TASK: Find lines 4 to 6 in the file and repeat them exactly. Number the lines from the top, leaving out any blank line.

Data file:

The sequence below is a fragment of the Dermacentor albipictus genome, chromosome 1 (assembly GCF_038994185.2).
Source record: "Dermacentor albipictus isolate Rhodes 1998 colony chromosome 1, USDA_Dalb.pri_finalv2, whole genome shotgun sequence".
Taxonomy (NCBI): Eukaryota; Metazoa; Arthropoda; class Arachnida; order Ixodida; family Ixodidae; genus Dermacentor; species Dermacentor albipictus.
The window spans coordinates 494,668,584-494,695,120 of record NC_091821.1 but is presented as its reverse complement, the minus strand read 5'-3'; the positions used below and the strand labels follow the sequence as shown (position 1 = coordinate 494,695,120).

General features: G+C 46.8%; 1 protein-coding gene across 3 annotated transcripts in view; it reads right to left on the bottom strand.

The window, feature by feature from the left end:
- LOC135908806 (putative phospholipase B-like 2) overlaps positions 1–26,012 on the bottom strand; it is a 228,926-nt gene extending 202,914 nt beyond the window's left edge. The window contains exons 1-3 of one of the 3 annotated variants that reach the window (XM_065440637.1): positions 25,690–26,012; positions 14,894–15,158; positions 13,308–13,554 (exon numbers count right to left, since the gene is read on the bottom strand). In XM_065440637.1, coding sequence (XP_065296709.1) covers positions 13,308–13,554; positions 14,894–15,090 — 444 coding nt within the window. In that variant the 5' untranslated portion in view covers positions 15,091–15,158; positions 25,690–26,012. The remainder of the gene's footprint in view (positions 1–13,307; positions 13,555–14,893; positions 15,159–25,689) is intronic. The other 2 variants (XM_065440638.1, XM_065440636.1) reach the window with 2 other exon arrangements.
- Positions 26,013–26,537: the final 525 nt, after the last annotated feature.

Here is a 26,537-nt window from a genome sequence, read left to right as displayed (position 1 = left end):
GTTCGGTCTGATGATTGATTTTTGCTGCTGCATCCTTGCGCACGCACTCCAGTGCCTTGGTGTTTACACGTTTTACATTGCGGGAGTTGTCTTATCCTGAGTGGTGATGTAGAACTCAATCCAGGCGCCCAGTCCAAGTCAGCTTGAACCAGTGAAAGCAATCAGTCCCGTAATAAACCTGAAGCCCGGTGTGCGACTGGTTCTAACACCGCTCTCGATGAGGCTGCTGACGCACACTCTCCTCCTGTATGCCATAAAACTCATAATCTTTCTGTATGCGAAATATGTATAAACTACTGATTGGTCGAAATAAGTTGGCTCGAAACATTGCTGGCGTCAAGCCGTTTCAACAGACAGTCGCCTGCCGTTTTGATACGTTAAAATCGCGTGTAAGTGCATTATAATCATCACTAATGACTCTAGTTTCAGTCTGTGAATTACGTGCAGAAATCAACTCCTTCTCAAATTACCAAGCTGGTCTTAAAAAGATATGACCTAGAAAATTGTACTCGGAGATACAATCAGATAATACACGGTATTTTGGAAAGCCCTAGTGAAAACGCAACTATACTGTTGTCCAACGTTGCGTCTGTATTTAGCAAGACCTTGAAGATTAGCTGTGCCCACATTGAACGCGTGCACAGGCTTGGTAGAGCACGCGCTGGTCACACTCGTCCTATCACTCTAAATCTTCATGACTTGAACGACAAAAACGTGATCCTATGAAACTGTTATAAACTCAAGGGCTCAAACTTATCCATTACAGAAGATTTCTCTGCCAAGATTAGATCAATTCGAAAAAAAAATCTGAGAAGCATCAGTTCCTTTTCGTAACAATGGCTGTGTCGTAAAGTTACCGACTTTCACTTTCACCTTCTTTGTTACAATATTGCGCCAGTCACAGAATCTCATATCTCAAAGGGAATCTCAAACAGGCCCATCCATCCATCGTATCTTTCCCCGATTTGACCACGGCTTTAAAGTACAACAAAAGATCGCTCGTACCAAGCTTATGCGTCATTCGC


The window spans coordinates 494,668,584-494,695,120 of record NC_091821.1 but is presented as its reverse complement, the minus strand read 5'-3'; the positions used below and the strand labels follow the sequence as shown (position 1 = coordinate 494,695,120).

General features: G+C 46.8%; 1 protein-coding gene across 3 annotated transcripts in view; it reads right to left on the bottom strand.

The window, feature by feature from the left end: